Kentucky Bankruptcy Law

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Keeping your property through bankruptcy: How exemptions work

When a person files a bankruptcy (referred to as a debtor in bankruptcy parlance), everything they owe and everything they own goes into an estate. In effect, at the moment your attorney pushes that button to electronically file your case, you both as poor and as rich as the day you were born – well, sort of. Unlike a newborn babe, you still have duties under the bankruptcy code and there are some debts that do not go away without a fight (such as some tax debts and student loans). But, for the sake of this missive, we will not concern ourselves with those issues.

Debtors want to keep their stuff. As George Carlin has noted at some length, our stuff is important to us and drafters of the bankruptcy code felt the same way. The avenue to retaining possessions is through the use of exemptions. The overly simplified explanation of exemptions is that you can exchange the exemption that the code provides to you for the property you want to keep. Everyone is afforded certain exemptions. In many state, such as Kentucky, you can elect to use the federal exemptions under 11 U.S.C. Sect. 522(2) or state law exemptions under 11 U.S.C. Sect. 522(3). I touched on this choice briefly in an article about the importance of knowing state law exemptions as well as the federal.

As I noted, though, that view of exemptions is overly simplified. For the vast majority of bankruptcies, that very simple explanation will suffice. However, the truth is that your exemption only covers your “interest” in the property. Interest, in this instance, refers to the monetary value of that property that is exempted. In other words, the estate actually has the property and the trustee, who is under a duty to maximize the return to creditors from the estate, can sell that property. If the property is sold, you would receive the dollar amount of the exemption you claimed and the rest would be distributed to creditors.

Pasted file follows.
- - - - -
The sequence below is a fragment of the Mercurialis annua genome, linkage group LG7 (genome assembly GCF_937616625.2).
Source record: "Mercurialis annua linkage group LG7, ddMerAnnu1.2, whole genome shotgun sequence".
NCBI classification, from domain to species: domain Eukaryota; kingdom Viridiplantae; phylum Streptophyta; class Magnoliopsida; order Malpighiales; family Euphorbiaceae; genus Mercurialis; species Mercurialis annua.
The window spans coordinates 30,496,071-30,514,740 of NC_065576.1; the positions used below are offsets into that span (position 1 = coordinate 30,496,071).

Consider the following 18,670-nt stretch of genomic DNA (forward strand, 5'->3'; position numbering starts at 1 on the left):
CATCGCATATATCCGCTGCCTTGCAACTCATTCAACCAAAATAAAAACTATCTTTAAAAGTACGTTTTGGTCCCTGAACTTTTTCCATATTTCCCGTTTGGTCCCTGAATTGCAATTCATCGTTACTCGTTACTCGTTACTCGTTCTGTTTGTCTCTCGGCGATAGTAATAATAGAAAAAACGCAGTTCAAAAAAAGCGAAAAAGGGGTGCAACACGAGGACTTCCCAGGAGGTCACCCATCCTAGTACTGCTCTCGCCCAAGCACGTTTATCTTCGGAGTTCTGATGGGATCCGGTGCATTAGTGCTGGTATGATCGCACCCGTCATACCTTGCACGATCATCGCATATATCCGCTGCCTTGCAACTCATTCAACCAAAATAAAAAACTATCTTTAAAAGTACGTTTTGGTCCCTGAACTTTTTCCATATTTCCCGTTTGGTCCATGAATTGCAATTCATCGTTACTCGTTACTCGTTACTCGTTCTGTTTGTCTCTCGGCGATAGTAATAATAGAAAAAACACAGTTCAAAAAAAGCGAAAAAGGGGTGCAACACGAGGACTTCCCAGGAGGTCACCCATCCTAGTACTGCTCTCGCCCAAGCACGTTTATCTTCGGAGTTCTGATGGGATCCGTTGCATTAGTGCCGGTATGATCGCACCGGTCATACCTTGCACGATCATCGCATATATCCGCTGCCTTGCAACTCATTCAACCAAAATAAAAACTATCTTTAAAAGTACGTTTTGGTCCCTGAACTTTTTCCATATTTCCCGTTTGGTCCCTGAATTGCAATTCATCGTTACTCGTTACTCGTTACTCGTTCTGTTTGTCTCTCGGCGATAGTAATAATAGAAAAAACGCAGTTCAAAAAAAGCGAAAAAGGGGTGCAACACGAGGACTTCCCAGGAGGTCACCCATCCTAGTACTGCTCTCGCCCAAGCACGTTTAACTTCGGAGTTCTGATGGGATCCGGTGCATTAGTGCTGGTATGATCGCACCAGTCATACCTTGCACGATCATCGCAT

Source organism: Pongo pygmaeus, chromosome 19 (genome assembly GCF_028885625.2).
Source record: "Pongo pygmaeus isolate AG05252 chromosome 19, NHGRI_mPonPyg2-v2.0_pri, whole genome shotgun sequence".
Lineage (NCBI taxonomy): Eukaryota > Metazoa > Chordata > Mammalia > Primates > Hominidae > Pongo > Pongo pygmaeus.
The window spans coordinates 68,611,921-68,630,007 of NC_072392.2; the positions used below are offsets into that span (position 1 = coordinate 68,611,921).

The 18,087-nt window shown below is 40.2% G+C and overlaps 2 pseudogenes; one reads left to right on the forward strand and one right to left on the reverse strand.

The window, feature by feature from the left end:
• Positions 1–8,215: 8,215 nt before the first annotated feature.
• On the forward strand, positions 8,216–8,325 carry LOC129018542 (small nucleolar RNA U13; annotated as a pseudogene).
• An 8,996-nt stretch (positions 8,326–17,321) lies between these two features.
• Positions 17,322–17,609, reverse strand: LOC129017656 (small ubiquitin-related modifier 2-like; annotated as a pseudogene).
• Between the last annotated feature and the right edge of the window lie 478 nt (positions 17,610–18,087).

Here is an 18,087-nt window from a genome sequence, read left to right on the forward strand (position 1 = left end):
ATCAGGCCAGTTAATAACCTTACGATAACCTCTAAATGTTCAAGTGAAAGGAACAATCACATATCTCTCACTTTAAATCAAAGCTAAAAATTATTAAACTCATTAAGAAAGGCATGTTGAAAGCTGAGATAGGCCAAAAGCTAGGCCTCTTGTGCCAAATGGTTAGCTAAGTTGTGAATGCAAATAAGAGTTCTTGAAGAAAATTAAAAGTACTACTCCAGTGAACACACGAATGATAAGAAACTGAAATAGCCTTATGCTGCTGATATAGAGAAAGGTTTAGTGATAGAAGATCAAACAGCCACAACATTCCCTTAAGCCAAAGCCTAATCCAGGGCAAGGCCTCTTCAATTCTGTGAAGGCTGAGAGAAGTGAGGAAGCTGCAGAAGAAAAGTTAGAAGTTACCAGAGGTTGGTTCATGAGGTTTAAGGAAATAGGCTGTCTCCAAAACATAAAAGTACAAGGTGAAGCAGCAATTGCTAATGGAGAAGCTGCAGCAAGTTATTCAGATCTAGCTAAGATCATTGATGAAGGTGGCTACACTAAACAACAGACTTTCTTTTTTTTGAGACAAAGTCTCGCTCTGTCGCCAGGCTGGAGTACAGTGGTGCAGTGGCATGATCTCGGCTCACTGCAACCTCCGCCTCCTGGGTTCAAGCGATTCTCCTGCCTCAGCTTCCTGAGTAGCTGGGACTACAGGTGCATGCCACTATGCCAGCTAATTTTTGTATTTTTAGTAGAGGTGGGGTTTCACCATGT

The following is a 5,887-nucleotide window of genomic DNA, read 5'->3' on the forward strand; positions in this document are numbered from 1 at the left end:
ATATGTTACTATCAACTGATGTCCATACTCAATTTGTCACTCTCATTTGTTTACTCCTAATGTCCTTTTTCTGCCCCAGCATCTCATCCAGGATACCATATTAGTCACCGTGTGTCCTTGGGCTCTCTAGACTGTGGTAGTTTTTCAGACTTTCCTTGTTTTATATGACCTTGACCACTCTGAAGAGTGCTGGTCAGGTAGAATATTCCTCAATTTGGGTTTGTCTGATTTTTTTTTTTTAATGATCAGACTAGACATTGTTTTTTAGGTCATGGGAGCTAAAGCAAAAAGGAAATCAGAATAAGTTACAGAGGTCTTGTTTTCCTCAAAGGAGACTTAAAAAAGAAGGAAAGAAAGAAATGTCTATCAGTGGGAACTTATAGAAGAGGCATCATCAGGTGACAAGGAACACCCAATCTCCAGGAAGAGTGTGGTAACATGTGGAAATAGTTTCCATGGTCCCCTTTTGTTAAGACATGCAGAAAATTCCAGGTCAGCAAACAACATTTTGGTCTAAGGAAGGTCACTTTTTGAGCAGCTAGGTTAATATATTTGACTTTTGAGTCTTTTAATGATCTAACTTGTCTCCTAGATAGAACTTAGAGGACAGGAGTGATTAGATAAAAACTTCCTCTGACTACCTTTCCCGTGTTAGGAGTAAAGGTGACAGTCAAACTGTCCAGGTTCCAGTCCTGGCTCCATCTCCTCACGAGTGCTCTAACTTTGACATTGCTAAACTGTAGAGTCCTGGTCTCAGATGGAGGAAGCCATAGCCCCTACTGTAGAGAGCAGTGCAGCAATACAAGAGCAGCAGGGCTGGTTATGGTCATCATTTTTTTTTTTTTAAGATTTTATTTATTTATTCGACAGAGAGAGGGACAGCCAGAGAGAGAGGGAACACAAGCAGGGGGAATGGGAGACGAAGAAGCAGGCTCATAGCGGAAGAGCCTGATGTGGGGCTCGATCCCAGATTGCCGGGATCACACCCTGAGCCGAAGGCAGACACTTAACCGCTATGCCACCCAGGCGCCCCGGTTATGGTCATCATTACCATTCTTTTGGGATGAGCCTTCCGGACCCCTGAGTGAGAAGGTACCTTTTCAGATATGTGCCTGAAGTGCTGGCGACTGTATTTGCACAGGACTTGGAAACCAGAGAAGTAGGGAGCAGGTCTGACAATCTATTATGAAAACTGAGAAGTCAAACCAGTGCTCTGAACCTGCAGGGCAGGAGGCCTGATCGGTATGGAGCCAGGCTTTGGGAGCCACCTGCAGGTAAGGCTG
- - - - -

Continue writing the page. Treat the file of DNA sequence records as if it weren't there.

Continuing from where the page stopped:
What Debtors want is for the trustee to ‘abandon’ the property. This means they are going on record as releasing the property from the estate. If the property is not secured against a debt, then abandoned property comes back to the debtor free and clear. Until the trustee has abandoned the property, then the debtor needs to be careful about selling or otherwise disposing of the property and careful about encumbering the property as collateral for new debt. The trustee almost never does, but can take months or, in some cases, years to abandon property and in rare circumstances you may need to prompt your attorney to file a motion for the trustee to abandon the property if they are taking an unreasonably long time to do so.

Now, there is no need to be concerned if the amount of your exemption covers the fair market value of the property. There is no motivation there for the trustee to take action because they will incur costs in selling the property and they would end up losing money. The only time to be concerned is if the value of the property may be significantly higher than the available exemption. Then, it may be worthwhile to the trustee to attempt a sale of the property.

Another time to be concerned is if your property is likely to increase significantly in value while it is part of the estate. This can happen with real estate (during a normal market) if the trustee keeps the case open for a really long time to administer it. Remember, though, this is very rare. You may have been able to cover the full amount of the equity in your house at the beginning of the case, but the trustee could attempt to realize any increase in equity that goes beyond the exemption limit down the road. Combine increasing value of property with an initial underestimate of its value and you could have something to be concerned about.

From a purely financial standpoint, none of this matters, because you are assured of holding onto the value of your exemption either way. To remember where this whole discussion even matters, we return to George Carlin. Quite frankly, your stuff is probably far more valuable to you than to the free market simply because it is yours. You would rather have that antique chest of drawers your aunt passed down to you than the $750.00 representing your exempt interest in it because of the sentimental value and familiarity of the item.

So, be sure to give a reasonable dollar value for your property to your attorney. Let them have good information so that they can make the best use of the exemptions available. Secondly, be aware that if you have property that currently exceeds exemptions; you may not be able to retain that property. Finally, for any property of significance (e.g. real estate as opposed to the pots and pans in the kitchen) do not dispose of it or encumber it until the trustee abandons it.

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March 18, 2011 - Posted by | Bankruptcy, Exemptions, Planning, Pre-filing planning, Property (exempt, Uncategorized | , , , , , ,

1 Comment »

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    Comment by Peter Harper | August 31, 2011 | Reply


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